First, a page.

Category Archives: Small Shrubs

Black Gooseberry

Black gooseberry (Ribes divaricatum)
Ribes divaricatum

Black gooseberry (Ribes divaricatum) is a deciduous shrub that grows up to 8ft tall with arching stems. The white flowers usually bloom in mid-spring and are a favorite of hummingbirds and butterflies. The berries are small and offer a great food source for wildlife.

The plant prefers moist soil and can grow in both full sun and semi-shade. Please note that the plant does have sharp thorns, and precautions should be taken if planting in areas used by young children and pets.


  • Light Requirements: Full Sun, Part Shade
  • Water Requirements: Moist
  • Ease of Growing: Easy to grow
  • Growth Rate: Moderate
  • Spreads: Yes
  • Wildlife Support: Pollinators, Hummingbirds, Birds or Mammals
  • Edible: Yes
  • Mature Height: 5-8ft
  • Mature Width: 3-5ft

Baldhip Rose

Baldhip Rose (Rosa gymnocarpa)
Rosa gymnocarpa

Baldhip rose (Rosa gymnocarpa) is a low rhizomatous shrub, growing up to 5 feet high. The plant is widespread and common throughout Oregon. It provides food and shelter for a variety of birds and mammals and attracts pollinators and other beneficial insects.

Baldhip rose leaves are compound and deciduous with 5-9 1.5-inch leaflets. Thorns are thin and straight, ranging from numerous to sparse. Flowers are pink and fragrant, blooming in late spring. Half-inch rose hips are orange to scarlet and edible. This rose tolerates full sun to partial shade and is drought tolerant. Rosa gymnocarpa hybridizes with other roses.


  • Light Requirements: Full Sun, Part Shade
  • Water Requirements: Dry, Moist
  • Ease of Growing: Easy to grow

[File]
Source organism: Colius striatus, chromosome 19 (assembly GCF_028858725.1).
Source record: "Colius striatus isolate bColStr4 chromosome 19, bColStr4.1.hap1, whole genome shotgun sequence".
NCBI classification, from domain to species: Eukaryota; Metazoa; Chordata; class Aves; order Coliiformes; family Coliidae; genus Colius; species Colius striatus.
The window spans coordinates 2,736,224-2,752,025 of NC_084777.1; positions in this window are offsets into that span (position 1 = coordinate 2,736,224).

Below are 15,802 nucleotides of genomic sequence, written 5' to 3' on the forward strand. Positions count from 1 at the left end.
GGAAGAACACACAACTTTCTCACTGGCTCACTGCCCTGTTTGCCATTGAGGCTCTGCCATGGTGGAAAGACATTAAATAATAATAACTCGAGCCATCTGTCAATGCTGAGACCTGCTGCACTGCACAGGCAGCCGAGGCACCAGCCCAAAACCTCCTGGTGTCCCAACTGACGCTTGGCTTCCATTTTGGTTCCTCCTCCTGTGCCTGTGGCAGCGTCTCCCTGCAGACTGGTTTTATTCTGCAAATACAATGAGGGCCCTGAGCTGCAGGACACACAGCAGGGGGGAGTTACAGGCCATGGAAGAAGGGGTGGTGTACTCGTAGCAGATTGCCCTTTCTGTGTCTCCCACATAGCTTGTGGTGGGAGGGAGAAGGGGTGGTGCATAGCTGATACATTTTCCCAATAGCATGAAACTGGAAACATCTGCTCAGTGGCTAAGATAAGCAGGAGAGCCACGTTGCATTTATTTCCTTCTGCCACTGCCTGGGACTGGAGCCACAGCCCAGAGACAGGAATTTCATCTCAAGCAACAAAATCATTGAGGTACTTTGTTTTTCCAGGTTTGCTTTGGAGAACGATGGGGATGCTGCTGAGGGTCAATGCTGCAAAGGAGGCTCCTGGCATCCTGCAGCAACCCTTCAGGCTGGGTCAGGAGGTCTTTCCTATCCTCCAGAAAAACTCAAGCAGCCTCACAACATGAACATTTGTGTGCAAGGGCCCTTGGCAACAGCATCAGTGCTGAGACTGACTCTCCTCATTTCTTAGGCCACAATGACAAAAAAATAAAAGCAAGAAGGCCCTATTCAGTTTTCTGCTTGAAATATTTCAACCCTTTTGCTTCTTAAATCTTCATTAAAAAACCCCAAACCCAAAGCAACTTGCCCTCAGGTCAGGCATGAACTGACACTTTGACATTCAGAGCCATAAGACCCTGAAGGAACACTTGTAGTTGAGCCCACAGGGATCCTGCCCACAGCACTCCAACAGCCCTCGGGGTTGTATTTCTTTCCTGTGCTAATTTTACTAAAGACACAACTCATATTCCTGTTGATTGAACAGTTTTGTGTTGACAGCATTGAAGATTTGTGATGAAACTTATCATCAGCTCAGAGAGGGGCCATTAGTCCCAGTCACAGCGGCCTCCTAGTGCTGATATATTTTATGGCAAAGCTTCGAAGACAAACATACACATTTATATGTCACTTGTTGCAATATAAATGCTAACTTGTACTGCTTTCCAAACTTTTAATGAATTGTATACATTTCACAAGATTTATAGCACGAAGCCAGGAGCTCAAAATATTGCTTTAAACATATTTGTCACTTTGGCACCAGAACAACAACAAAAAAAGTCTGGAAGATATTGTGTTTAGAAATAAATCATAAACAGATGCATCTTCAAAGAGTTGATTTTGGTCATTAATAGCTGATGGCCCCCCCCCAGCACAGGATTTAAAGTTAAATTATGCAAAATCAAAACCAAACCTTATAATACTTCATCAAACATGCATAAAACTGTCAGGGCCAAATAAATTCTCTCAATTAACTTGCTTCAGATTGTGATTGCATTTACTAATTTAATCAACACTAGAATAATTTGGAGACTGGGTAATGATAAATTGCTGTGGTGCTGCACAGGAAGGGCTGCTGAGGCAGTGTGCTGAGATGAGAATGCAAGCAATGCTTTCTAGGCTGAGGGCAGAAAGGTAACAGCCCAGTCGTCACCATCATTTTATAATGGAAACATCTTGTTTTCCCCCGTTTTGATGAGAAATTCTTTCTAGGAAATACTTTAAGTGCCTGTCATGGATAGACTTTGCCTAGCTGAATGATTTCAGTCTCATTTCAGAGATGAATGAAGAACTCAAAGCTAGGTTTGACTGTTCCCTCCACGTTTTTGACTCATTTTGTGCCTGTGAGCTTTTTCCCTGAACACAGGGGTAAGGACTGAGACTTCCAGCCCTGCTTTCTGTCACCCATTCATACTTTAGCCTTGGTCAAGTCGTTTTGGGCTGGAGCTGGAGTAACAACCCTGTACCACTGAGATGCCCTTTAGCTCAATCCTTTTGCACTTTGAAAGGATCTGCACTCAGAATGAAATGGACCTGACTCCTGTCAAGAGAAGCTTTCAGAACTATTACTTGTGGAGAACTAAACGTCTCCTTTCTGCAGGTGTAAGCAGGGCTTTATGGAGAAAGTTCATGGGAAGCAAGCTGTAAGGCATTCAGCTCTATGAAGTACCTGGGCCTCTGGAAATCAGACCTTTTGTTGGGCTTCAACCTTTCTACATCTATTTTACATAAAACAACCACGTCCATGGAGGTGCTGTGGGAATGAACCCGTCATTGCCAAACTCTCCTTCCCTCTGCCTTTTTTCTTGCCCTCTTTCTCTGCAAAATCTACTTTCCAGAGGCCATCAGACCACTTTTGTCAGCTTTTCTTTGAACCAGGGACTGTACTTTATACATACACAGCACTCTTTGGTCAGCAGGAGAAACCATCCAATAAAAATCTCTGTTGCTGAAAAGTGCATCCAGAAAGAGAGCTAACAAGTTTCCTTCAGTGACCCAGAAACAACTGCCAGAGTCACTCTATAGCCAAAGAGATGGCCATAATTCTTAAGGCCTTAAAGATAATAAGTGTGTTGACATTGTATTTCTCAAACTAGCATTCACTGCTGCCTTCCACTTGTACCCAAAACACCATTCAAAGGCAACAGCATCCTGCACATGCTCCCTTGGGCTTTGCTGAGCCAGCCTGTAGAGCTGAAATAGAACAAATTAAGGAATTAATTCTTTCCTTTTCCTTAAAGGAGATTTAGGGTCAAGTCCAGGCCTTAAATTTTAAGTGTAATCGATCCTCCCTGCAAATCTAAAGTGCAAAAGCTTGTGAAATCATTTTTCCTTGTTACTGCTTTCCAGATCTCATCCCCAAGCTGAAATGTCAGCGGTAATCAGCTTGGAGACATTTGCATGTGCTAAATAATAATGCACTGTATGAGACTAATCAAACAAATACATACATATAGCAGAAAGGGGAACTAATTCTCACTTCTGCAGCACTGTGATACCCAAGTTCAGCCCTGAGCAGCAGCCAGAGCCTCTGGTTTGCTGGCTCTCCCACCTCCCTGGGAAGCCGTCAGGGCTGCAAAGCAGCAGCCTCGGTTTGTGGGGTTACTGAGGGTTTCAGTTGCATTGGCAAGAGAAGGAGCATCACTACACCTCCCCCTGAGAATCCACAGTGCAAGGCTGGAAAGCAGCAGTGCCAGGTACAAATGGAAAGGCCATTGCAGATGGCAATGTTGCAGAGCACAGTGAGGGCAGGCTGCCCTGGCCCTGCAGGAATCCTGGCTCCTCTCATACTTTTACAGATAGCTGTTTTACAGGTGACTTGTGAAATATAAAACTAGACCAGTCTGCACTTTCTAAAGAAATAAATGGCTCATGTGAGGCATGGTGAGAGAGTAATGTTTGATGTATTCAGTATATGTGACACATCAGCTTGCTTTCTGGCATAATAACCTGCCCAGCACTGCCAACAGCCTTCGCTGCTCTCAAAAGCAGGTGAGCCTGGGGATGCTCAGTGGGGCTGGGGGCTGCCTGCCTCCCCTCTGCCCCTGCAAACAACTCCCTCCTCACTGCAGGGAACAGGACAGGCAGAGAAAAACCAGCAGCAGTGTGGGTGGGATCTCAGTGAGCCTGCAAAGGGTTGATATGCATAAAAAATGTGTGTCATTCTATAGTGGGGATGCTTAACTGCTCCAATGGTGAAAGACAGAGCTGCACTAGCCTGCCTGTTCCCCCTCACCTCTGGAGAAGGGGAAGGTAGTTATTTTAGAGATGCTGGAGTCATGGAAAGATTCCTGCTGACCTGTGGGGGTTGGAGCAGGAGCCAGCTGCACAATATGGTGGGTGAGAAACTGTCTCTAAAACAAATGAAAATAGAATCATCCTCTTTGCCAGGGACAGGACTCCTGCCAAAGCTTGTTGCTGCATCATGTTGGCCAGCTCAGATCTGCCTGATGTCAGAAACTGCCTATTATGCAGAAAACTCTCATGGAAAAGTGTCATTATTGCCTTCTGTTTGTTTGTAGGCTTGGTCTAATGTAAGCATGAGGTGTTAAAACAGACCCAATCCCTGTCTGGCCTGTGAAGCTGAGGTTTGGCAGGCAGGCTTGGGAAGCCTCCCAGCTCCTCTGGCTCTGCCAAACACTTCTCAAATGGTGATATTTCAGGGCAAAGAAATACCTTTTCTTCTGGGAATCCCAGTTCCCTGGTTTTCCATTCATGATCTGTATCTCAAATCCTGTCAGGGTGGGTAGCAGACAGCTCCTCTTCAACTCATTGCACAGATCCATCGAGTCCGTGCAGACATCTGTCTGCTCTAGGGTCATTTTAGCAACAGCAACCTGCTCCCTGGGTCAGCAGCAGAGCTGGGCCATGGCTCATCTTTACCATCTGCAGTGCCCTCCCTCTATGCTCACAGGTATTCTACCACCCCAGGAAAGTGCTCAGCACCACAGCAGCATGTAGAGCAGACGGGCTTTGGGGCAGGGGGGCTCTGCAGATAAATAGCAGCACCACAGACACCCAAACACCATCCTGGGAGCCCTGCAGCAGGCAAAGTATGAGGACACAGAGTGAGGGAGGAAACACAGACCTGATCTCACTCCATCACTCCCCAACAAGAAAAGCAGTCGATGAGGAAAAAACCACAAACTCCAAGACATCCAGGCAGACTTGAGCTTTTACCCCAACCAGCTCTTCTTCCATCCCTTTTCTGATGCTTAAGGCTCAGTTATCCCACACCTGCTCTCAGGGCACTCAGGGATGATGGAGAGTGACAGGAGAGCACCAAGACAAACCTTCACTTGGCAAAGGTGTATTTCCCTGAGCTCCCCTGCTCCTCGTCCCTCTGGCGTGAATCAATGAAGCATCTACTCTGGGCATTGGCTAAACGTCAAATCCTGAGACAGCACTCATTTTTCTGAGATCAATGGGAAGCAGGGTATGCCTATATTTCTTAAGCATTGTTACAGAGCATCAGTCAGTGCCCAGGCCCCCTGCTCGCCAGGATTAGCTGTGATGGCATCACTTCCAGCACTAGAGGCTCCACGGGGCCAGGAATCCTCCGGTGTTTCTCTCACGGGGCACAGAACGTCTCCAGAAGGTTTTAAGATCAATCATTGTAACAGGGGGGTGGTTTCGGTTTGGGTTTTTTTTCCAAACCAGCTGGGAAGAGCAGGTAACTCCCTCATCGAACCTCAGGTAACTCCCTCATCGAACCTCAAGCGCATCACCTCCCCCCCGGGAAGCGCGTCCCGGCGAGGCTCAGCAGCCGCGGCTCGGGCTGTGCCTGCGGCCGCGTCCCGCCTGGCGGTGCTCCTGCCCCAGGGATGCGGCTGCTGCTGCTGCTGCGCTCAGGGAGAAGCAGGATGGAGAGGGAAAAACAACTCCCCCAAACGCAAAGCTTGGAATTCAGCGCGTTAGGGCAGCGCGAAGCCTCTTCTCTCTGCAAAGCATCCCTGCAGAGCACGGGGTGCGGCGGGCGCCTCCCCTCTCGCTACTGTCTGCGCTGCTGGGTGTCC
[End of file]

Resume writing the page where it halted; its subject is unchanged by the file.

• Growth Rate: Moderate
  • Spreads: Yes
  • Wildlife Support: Pollinators, Hummingbirds, Pest-eating Insects, Birds or Mammals
  • Edible: No
  • Mature Height: 5ft
  • Mature Width: 3-5ft

Golden Currant

Golden Currant (Ribes aureum)
Ribes aureum

Golden currant (Ribes aureum) is a low, deciduous shrub, named for its tubular golden flowers. It is common in Oregon and Washington east of the Cascades and into the Great Basin. Golden currant grows in full sun and partial shade, in dry to moist conditions, and is drought tolerant. The leaves are deciduous, lobed, and vaguely maple-like, ½ – 1½ inches. Flowers bloom from mid- to late-spring in clusters. The berries are edible and range in color from red to black.

Golden currant has a mature size of approximately 6 feet by 6 feet. It attracts hummingbirds and the fruit is eaten by birds and other wildlife. Thornless.


  • Light Requirements: Full Sun, Part Shade
  • Water Requirements: Dry, Moist
  • Ease of Growing:
  • Growth Rate: Moderate
  • Spreads: No
  • Wildlife Support: Hummingbirds, Birds or Mammals
  • Edible: Yes
  • Mature Height: 6ft
  • Mature Width: 6ft

Salal

Salal (Gaultheria shallon)
Gaultheria shallon

Salal is a low-growing, leathery-leaved evergreen shrub that tolerates a wide variety of conditions. Its dark blue “berries” (actually swollen sepals) are edible raw and can be made into jams, preserves, and pies. Salal berries are mildly sweet, and are often used in combination with the more tart Oregon grape.

In the Willamette Valley, salal prefers full to partial shade. In coastal areas it can form deep, nearly impenetrable thickets, and easily tolerates full sun. It grows as far north as Baranof Island, Alaska.

Salal leaves are also harvested and sold to florists worldwide for use in floral arrangements.


  • Light Requirements: Part Shade, Full Shade
  • Water Requirements: Dry, Moist
  • Ease of Growing: Easy to grow